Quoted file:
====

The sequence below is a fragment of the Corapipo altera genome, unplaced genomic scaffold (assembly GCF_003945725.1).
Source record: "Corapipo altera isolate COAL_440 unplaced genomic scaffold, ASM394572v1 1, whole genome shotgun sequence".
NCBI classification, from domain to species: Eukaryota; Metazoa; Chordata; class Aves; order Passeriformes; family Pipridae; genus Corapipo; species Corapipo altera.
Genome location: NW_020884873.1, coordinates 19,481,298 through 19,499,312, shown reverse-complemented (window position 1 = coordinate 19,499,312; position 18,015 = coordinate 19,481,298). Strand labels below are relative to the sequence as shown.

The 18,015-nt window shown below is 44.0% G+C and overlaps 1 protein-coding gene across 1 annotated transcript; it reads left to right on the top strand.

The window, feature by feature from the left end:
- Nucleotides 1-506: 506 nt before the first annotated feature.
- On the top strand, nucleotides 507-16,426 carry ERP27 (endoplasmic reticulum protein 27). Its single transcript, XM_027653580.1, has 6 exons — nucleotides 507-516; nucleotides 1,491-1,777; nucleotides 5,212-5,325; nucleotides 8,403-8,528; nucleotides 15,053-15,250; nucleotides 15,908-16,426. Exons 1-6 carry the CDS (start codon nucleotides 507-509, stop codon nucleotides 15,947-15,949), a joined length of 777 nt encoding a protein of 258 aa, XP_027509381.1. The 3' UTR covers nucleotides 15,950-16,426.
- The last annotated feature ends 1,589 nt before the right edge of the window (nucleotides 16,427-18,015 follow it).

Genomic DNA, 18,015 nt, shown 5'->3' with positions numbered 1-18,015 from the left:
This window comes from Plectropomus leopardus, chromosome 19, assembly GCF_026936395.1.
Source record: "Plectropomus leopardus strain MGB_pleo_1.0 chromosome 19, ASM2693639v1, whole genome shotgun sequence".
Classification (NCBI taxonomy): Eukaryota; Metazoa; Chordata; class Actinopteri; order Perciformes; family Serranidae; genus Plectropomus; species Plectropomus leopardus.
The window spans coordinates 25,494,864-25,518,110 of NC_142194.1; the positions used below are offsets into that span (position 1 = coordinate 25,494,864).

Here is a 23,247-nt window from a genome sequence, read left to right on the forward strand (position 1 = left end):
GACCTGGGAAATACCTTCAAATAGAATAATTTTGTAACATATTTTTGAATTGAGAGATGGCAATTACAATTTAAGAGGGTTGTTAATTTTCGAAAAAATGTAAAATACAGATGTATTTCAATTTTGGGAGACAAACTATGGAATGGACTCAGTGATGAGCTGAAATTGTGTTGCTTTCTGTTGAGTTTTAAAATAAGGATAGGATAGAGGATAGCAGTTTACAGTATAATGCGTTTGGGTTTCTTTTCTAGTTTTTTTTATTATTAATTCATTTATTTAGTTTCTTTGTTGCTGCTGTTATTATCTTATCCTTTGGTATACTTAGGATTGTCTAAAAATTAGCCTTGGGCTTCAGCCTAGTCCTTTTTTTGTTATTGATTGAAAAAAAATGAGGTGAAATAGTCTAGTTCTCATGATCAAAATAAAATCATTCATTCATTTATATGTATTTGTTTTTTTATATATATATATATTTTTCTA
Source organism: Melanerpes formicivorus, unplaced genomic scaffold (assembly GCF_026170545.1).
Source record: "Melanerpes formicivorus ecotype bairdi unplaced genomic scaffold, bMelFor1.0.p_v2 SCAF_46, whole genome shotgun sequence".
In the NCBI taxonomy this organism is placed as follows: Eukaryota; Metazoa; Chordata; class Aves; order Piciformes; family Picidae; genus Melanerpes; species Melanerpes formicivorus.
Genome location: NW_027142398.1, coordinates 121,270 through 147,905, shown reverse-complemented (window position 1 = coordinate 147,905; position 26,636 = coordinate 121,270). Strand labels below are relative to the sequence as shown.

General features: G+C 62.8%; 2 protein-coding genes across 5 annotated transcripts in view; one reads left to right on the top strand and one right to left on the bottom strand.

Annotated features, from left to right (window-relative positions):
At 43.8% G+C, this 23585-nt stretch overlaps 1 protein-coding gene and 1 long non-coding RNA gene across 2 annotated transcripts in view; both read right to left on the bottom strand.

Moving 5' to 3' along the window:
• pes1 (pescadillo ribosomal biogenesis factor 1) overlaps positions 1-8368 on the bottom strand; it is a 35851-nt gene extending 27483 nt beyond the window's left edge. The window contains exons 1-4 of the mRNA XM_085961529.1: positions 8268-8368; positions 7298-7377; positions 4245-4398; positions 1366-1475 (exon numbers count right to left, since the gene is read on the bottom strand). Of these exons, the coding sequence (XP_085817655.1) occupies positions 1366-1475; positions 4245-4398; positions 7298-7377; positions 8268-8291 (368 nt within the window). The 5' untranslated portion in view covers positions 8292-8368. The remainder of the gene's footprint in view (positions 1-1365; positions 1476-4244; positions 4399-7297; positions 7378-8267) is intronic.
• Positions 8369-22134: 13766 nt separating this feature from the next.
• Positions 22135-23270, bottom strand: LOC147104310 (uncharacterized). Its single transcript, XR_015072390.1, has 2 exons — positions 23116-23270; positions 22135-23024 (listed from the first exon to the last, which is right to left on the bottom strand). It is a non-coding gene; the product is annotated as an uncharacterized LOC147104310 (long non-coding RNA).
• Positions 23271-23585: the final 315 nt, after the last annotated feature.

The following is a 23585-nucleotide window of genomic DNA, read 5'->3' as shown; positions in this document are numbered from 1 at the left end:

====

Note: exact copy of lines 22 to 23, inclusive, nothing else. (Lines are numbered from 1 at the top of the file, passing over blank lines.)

Annotated features, from left to right (window-relative positions):
At 43.8% G+C, this 23585-nt stretch overlaps 1 protein-coding gene and 1 long non-coding RNA gene across 2 annotated transcripts in view; both read right to left on the bottom strand.